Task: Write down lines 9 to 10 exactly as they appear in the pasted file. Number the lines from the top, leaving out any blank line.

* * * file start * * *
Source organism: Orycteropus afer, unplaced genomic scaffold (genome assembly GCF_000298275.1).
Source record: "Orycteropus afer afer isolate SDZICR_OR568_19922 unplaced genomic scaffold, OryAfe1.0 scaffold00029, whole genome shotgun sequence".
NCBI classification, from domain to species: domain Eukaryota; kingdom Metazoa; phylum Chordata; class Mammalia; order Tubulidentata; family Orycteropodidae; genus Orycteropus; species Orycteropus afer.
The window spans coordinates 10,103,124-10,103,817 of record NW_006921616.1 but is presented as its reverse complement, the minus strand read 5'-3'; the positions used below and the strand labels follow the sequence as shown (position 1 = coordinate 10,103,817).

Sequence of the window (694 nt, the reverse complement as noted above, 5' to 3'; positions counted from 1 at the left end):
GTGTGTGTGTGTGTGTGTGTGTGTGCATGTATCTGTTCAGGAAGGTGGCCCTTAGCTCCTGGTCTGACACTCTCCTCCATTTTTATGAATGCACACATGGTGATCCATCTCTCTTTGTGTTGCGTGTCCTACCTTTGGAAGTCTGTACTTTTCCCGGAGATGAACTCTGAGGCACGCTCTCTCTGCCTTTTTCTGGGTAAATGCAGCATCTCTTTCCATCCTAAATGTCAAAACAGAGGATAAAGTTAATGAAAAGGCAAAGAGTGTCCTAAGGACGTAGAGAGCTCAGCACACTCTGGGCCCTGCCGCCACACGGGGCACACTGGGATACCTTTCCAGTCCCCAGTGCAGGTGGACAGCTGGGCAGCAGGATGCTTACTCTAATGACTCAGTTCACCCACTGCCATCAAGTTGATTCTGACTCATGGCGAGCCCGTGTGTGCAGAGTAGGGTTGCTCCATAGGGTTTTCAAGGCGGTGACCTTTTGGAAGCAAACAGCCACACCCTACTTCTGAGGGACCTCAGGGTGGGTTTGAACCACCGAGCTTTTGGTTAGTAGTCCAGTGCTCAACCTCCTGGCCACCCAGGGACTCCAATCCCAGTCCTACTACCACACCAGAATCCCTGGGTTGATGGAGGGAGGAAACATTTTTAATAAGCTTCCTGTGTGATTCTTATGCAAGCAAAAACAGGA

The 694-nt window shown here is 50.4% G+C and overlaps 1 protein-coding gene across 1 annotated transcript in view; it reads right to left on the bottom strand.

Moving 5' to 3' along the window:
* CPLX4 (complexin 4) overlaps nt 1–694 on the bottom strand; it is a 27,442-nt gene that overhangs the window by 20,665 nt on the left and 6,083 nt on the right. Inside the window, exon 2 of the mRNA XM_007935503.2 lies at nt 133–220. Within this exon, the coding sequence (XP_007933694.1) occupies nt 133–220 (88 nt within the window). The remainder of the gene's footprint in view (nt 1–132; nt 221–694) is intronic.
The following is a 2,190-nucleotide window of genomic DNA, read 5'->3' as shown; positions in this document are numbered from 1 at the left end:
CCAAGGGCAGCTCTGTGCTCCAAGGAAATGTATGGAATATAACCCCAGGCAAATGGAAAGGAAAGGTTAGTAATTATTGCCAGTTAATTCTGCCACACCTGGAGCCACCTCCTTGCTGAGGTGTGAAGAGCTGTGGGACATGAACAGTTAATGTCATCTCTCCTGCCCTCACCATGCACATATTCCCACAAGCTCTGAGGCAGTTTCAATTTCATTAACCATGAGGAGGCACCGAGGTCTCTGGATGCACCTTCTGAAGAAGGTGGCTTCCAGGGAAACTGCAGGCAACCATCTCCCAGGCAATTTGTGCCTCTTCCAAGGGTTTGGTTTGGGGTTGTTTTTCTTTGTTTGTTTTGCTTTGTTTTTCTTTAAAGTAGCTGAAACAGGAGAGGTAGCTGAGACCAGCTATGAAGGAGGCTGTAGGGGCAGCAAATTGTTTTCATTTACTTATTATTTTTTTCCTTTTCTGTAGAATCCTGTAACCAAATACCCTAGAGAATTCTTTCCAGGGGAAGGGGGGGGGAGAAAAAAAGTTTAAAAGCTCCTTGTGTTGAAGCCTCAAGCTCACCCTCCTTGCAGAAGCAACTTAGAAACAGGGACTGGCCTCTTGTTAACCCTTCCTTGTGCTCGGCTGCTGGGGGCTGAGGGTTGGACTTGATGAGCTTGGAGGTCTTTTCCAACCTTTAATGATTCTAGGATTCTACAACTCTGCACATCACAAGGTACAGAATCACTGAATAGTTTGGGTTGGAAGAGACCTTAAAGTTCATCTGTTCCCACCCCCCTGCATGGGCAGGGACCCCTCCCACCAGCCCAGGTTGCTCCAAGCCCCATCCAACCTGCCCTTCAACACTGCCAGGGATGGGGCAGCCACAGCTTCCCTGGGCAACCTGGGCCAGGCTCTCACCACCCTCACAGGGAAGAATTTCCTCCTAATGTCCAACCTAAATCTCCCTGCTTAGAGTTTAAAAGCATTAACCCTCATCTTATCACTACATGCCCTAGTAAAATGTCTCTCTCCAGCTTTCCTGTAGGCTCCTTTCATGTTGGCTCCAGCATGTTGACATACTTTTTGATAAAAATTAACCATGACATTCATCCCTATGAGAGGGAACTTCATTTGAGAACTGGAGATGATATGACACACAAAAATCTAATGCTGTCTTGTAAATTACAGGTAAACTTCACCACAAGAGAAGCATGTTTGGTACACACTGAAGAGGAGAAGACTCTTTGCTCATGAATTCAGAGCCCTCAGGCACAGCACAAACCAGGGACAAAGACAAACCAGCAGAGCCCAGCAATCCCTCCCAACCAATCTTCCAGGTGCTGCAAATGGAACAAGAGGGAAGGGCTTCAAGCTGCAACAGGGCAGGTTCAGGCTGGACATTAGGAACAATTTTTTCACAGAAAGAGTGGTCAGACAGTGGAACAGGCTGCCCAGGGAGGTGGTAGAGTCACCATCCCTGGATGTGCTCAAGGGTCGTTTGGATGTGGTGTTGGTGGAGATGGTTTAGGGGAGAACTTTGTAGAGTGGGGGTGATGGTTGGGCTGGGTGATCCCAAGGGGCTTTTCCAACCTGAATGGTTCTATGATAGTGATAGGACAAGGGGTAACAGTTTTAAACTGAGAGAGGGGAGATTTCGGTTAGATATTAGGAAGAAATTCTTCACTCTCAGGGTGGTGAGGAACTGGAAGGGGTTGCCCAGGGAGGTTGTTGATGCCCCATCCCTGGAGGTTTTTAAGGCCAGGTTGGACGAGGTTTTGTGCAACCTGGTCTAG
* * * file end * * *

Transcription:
* CPLX4 (complexin 4) overlaps nt 1–694 on the bottom strand; it is a 27,442-nt gene that overhangs the window by 20,665 nt on the left and 6,083 nt on the right. Inside the window, exon 2 of the mRNA XM_007935503.2 lies at nt 133–220. Within this exon, the coding sequence (XP_007933694.1) occupies nt 133–220 (88 nt within the window). The remainder of the gene's footprint in view (nt 1–132; nt 221–694) is intronic.
The following is a 2,190-nucleotide window of genomic DNA, read 5'->3' as shown; positions in this document are numbered from 1 at the left end: